Each of these entities make money in their own way – some, in more than one way. Flat, per-transaction and/or volume-based fees are the main income sources for banks and processors, while those who sell or refer merchant services typically earn commissions or referral fees. The credit card networks make their money on assessment fees. Since the number of parties can vary, the total of the fees for payment processing can also vary from one merchant to another depending on who their payment processor is.
Accepting credit cards involves accepting risk. On the merchant’s side, those risks include declines (which are discouraging to customers and can cost you sales), chargebacks, and fraud. On the credit card and bank side, they include non-payment, in addition to chargebacks and fraud.
Not surprisingly, interchange rates reflect that risk. Debit cards, consumer credit cards, and swiped transactions have lower rates, respectively, than credit cards, business credit cards, and keyed transactions.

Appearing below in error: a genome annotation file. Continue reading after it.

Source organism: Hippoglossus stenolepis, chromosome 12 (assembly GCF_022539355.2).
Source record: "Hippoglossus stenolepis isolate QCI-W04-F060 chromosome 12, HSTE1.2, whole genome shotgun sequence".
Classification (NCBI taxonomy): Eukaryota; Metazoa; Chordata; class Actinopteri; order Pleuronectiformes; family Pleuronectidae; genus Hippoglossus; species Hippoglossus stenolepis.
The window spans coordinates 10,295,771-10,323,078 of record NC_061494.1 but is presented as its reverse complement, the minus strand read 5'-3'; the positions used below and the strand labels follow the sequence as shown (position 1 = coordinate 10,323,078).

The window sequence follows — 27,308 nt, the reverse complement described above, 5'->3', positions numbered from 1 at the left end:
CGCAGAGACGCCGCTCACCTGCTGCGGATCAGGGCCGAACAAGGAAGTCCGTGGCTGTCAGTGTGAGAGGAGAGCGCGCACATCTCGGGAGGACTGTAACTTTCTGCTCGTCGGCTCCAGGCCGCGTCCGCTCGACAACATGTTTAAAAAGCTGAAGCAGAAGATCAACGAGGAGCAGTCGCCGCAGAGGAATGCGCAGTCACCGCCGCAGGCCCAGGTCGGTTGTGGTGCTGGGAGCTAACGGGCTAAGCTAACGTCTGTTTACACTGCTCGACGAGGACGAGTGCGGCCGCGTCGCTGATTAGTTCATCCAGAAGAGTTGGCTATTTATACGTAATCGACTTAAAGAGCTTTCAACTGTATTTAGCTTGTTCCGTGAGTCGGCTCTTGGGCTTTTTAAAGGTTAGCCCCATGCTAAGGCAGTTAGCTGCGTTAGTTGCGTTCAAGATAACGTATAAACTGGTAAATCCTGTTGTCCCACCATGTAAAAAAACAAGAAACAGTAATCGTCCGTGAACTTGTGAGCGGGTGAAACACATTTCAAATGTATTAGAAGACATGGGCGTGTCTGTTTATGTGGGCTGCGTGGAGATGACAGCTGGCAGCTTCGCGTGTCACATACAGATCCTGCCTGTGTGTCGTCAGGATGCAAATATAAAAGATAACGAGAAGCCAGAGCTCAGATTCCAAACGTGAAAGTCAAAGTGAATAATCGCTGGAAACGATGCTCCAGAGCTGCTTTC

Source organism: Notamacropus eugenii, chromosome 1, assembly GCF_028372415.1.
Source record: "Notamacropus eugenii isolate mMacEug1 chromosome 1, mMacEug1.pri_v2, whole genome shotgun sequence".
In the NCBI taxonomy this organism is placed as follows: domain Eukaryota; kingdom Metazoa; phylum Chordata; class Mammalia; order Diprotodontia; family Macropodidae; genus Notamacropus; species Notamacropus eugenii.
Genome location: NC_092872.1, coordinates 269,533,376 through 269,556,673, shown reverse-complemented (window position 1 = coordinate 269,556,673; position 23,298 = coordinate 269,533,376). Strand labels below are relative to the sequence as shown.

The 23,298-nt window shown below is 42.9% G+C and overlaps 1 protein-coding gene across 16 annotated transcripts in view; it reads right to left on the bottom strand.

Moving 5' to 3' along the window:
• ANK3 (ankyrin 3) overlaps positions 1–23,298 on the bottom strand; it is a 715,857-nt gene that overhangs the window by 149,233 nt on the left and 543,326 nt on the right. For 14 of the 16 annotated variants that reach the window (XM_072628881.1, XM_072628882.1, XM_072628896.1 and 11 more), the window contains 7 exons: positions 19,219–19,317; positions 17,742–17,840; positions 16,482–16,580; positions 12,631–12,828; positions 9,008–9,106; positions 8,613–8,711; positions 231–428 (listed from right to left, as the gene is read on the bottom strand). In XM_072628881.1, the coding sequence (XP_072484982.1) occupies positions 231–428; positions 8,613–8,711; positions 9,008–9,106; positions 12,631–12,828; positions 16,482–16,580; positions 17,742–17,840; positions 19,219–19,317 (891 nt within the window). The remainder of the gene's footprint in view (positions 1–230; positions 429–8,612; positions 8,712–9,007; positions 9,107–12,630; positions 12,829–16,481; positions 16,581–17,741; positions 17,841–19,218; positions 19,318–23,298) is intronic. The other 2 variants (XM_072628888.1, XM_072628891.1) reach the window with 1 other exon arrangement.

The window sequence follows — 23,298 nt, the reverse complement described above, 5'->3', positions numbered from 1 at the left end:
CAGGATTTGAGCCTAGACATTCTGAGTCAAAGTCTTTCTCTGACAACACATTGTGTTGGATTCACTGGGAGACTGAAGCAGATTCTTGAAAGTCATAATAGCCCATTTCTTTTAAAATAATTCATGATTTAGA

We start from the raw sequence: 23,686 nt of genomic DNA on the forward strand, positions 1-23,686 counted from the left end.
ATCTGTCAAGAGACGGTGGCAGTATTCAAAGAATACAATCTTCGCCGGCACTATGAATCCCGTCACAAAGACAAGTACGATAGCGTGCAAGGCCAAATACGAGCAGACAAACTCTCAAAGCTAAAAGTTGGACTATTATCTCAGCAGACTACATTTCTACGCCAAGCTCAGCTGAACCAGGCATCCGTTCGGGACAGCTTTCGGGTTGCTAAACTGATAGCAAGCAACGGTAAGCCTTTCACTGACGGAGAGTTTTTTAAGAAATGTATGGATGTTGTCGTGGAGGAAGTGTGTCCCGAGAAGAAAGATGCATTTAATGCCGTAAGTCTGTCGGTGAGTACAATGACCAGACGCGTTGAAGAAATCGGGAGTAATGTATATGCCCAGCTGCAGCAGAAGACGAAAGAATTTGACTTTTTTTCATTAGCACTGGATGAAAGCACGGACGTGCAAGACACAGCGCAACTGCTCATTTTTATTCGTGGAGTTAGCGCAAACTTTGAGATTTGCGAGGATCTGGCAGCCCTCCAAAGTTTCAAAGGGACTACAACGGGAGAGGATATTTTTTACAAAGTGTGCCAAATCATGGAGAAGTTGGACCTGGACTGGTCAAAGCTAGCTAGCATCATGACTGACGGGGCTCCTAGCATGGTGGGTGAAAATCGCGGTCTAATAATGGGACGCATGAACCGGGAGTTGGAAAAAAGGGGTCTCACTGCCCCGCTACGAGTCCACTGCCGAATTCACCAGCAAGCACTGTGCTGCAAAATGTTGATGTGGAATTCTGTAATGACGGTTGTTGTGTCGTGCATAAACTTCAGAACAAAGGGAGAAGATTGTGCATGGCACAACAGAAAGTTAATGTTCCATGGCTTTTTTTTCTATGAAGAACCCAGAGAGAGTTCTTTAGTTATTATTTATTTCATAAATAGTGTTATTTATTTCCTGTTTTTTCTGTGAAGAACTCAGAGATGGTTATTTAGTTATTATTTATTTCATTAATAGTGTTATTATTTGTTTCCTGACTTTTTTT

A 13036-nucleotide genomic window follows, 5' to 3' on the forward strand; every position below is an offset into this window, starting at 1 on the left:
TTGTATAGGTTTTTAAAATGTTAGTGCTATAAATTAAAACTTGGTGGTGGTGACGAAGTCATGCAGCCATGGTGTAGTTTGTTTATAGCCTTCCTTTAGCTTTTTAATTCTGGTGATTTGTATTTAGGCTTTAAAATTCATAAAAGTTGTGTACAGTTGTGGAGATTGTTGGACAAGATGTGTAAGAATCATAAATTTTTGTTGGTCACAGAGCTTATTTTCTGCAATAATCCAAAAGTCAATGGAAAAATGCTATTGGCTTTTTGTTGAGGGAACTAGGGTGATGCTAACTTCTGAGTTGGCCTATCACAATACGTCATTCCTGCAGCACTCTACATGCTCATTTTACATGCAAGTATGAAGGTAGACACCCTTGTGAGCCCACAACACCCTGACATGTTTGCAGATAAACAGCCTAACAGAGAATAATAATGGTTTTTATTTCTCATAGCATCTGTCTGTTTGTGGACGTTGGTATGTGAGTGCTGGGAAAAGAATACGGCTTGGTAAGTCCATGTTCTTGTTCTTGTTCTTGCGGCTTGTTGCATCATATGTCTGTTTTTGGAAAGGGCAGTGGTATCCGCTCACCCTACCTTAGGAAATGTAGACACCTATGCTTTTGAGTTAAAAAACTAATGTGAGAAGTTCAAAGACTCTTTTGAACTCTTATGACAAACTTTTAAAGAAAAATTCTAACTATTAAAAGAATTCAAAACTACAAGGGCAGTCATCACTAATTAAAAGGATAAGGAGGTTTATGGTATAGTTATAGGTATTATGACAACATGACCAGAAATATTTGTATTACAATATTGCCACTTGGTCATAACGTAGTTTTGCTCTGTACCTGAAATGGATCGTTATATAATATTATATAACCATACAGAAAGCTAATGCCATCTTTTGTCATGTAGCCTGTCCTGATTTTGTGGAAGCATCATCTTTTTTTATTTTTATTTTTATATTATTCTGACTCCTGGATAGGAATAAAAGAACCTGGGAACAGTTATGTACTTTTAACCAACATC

Businesses themselves can be considered high-risk. Merchants are tagged with a high-risk label for a number of reasons, such as having previously lost a merchant account due to an unusually high number of chargebacks; a merchant with bad credit or no credit card processing history; or a business that has high value transactions, where a single fraudulent transaction can be costly.
Another reason some businesses are considered high-risk is the nature of the business itself. In addition to an increased pattern of chargebacks in the industry, businesses generally are labeled high-risk if they are regulated, subject to age restrictions in sales, or tend to be targets for fraud. Examples of high-risk businesses include CBD, firearms and ammunition, telemedicine and pharmacies, credit repair, online gaming, and online marketplaces.